doing what you have to do

It seems as though we are all working harder than ever before. For many people to make ends meet they are taking on additional repsonsibilities. These can be in the form of an additional job or increasing the number of hours they work at their current employer. All of this increased time spent in pursuit of making ends meet,can lead to a disturbing mindset.

It can change the way we feel about our current set of circumstances.Long hours and multiple jobs may make us resentful. Instead of seeing it as a blessing, it is easy to fall into another kind of trap. That trap is the one where we view others as having it better than we have it right now. Especially when other people seem to have a lot of time and a lot of “things” to occupy themselves with.

But we must remember that “Doing What You Have To Do”, does not mean that it is a permanent situation. I once worked with a man who worked in housekeeping at a local nursing home. He worked seven days a week at the time. When I asked him why he was working so much he told me his story.

His name was Dan. Dan was originally a construction worker. When things stalled in that industry he was laid off. With a wife and two children at home they found themselves struggling financially. It was the first time in his fifteen year marriage that this had happened. Before he knew what was happening he had bills he could not afford to pay.

Many of his former co-workers told Dan to hold out for a construction job because that was what they were going to do. But Dan had been out of work just going on a month when an opportunity caught his eye on an online job board. It was a job mopping floors and cleaning windows at a nursing home. It paid a modest amount but it came with health insurance. That meant he would not have to worry over his kids getting the flu during the winter. With mixed emotions Dan went for the interview and got the job. Within two weeks of his getting the housekeeping gig, his former employer called. They had just been awarded a contract to build a large business park.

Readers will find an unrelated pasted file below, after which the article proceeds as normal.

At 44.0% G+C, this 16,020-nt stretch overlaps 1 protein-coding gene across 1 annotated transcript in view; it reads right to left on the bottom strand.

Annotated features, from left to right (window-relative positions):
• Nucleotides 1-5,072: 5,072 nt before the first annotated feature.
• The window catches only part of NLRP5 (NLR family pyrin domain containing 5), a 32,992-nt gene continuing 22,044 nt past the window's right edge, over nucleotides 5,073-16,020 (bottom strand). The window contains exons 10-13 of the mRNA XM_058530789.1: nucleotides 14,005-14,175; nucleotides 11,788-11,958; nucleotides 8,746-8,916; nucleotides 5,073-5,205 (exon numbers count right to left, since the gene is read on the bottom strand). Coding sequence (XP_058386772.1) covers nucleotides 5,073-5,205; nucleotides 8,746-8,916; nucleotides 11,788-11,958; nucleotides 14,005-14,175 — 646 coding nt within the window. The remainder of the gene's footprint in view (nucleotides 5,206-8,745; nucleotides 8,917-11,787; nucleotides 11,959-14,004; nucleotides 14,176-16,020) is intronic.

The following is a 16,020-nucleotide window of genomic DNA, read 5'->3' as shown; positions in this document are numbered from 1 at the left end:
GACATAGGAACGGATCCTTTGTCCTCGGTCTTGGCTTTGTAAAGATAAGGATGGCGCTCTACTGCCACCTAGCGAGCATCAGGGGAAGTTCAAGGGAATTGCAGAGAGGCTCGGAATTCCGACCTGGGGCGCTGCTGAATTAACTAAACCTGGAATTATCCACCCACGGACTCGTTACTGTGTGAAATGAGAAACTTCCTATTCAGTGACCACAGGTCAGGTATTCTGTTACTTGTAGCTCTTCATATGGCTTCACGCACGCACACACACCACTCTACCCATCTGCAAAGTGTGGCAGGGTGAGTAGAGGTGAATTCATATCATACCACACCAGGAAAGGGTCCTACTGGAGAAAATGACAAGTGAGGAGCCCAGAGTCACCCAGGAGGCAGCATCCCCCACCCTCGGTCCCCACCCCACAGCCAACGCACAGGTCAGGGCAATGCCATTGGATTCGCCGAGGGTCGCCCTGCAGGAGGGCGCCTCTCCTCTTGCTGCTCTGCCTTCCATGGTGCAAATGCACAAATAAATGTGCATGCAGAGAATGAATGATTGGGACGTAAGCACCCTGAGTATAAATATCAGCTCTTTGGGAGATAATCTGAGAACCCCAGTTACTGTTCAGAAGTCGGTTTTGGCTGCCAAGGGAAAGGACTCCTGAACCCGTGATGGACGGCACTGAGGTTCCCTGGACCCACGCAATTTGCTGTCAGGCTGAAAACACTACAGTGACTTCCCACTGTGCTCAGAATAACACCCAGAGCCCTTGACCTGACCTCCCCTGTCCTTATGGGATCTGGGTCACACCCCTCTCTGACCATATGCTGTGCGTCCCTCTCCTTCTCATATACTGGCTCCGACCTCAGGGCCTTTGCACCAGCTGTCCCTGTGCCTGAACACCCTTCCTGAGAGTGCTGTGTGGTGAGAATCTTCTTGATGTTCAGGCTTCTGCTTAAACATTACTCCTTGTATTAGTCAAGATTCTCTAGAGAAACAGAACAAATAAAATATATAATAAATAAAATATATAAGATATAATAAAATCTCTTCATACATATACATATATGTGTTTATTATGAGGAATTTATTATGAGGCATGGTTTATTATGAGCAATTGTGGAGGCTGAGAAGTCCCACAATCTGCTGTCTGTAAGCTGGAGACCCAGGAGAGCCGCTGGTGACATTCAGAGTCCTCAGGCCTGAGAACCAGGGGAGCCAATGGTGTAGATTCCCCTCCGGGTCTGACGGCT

Dan did not know how to respond when his former employer contacted him. But that decision was taken out of his hands. His old boss explained that the jobs that were opening up were only part-time. That meant no benefits. Dan decided to hold onto his housekeeping job and do construction part time at night. Two years later, Dan was not only out of debt, he was making extra mortgage payments on his home.

His former colleagues waited out the layoff and went back to work for the construction company part-time. They never had the kind of success that Dan knew. They were unwilling to “Do What They Had To Do.” They are still to this day plagued with phone calls from creditors for overdue balances.Their short sight has had a long term effect on how they will live the rest of their lives.

Can you adopt an attitude that will get you from where you are to where you want to be?